1. He allowed Dan Maguire to continue teaching at Marquette after being laicized (funny; I thought Maguire was a priest), in violation of Canon Law.
2. He supported Dignity USA.
3. He actively endorsed a number of heterodox priests, discussed in the article
4. He not only said it was possible to be pro-choice and Catholic but called abortion a “complicated” issue and said that pro-lifers had an “unwholesome” and “fundamentalist” approach.
5. He made his infamous 1988 statement on homosexual sex abuse by priests, saying that many alleged victims were the real sexual predators, tempting unsuspecting priests.
6. In 1989, he told archdiocesan schools to teach the use of condoms to prevent the spread of AIDS.
7. Allowed female altar servers before they were officially permitted by Rome, used inclusive language and called himself a “feminist.”
8. Actively promoted women’s ordination

At the time the article was written, Msgr. Fabian Bruskewitz had recently been appointed Archbishop of Lincoln: he was from the Milwaukee Diocese but was most certainly *not* endorsed by Weakland, and, at that point, no other bishop had been appointed out of that diocese in twelve years.

At one point ca. 1998/99, a Carmelite priest online told me, “You can’t just listen to people like Mother Angelica; you have to listen to people like Rembert Weakland, to get the balance.”
I took him up on the challenge.

Then there was his feud with Mother Angelica, recounted here:

In her live show on EWTN, Mother Angelica criticized a mimed Stations of the Cross performance that featured a woman playing Jesus which was viewed by Pope John Paul II at World Youth Day in Denver, Colorado, in 1993. Archbishop Rembert Weakland of Milwaukee, Wisconsin responded in an editorial to Mother Angelica’s criticisms about the pageant and other post-Vatican II issues in the Roman Catholic Church, saying: “It was one of the most disgraceful, un-Christian, offensive, and divisive diatribes I have ever heard.” Mother Angelica’s responded to Weakland’s criticism by saying, “He didn’t think a woman playing Jesus was offensive?”, “He can go put his head in the back toilet as far as I am concerned.”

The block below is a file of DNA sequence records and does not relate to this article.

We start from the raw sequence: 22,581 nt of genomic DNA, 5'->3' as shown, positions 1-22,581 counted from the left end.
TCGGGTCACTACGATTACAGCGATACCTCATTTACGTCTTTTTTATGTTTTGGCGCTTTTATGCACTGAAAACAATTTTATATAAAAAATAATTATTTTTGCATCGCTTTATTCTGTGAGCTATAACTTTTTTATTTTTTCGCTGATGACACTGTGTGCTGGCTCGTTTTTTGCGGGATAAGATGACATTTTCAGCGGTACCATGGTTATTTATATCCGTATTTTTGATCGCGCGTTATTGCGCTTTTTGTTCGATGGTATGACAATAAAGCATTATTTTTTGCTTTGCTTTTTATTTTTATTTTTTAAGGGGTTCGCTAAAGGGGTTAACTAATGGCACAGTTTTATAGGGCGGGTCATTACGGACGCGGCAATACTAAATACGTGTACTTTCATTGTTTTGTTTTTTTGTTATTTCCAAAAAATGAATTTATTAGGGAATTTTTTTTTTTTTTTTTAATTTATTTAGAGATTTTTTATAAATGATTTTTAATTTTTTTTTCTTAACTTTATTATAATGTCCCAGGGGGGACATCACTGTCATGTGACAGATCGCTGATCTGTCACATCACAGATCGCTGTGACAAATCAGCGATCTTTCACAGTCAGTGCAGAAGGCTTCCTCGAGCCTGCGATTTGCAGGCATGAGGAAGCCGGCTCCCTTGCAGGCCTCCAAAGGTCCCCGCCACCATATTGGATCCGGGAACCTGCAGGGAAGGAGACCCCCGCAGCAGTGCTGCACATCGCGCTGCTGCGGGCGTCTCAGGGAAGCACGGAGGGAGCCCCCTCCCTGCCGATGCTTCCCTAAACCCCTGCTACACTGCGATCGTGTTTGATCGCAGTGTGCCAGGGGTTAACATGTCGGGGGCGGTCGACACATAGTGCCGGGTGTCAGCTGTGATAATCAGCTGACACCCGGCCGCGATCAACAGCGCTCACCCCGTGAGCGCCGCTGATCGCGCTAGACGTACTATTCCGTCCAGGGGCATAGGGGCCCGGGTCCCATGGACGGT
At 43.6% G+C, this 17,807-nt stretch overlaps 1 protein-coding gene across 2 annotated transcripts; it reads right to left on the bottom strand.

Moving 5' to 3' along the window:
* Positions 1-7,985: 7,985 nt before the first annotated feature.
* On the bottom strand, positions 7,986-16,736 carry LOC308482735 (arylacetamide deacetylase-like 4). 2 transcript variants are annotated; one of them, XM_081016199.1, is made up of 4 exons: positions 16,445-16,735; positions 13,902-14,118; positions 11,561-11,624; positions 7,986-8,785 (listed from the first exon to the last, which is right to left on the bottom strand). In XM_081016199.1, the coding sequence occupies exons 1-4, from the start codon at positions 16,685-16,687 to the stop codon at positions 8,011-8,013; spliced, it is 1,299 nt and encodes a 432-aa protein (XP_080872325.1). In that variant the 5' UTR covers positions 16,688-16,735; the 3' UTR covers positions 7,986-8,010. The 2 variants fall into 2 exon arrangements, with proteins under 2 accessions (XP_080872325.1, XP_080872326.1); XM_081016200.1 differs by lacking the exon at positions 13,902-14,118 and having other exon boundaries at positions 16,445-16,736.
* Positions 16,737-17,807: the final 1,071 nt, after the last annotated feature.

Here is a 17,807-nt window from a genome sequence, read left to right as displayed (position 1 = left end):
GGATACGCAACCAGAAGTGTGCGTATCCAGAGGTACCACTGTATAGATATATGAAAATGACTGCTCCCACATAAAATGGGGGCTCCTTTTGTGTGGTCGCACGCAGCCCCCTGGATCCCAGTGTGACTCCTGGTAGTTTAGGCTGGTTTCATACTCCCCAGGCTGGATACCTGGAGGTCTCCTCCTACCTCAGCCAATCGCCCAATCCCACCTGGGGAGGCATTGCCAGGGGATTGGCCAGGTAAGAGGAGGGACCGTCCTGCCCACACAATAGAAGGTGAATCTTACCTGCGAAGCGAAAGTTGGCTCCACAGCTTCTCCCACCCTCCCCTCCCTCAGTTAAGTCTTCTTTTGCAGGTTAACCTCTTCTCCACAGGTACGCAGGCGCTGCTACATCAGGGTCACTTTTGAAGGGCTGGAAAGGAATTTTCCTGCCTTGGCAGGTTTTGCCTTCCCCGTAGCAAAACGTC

In April ’98, Weakland had published a piece in America, the liberal Catholic porn magazine,
reflecting on this ad limina visit to Rome and the state of the Church in the US, as he saw it. You can read it here, if you have the stomach.

A few highlights include his caricature of the Society of St. Pius X and other traditionalists:

The smallest group [who feel alienated from the Church] are the followers of Archbishop Marcel Lefebvre, who do not accept the Second Vatican Council. They feel deceived and deserted by their church. Much of the problem stems from the formation we, as church, gave them before the council. They expected that the whole world around them would change but believed — were promised, they felt — that the church would not change. It would remain as the rock, the bastion against all the social changes in the world. Since they had received no training in church history, they believed that the church they or their ancestors brought from Europe to the United States had been the same since the time of Christ. Any change, in any detail, would mean the whole edifice would collapse. They have no connection to or understanding of Lefebvre’s French royalist leanings nor of the “Action Francaise” to which he belonged. [what’s wrong with that?] He became to them the symbol of resistance to change and the vehicle for their desire to hand on to their children the kind of church they grew up in. They will die out slowly, but not without much suffering. Attempts to reconcile them are almost impossible, since even the solutions permitted by Rome they find unacceptable. There can be no both/and for them, only a mission to preserve the old.

Apparently, Pope Benedict disagrees.

Interestingly, he turns to relativists:

There is a small, insignificant group of relativists who say one church is as good as another or one religion is as good as another, and so it does not matter what church one belongs to as long as one leads a good life. Religion for most of them means only how they relate to God. It becomes privatized, with little relationship to society and no structural or institutional manifestations.

Now, two thoughts here: I don’t think “all churches are equal” relatives are as “small” a group as he says. And, secondly, “insignificant”? In both these cases, he is speaking sociologically. Whatever happened to “The Good Shepherd leaves the 99 sheep to go after the 1 lost?”

Then there’s Weakland’s description of

Ultramontane or papal maximalist Catholics. This group is the most vociferous in the United States, spurred on by Eternal Word Television Network, with Mother Angelica and Joseph Fessio, S.J., as their spokesmen. Their theology can be summed up in the phrase “loyalty to the Pope” (hence they like to call themselves “orthodox Catholics” over against the others). That loyalty, however, is selective. . . . They are aggressively combative, and now, sensing victory, ever more judgmental and vicious. They seem to observe no boundaries between truth and hearsay, fact and rumor. Some of these groups are not always clearly religious in scope but seem to have at the same time a political agenda, mostly support for conservative political candidates like Pat Buchanan. It is not easy to love them. Every parish has a few members who, with little if any theology, try to hold the whole parish and its school hostage to their views. . . .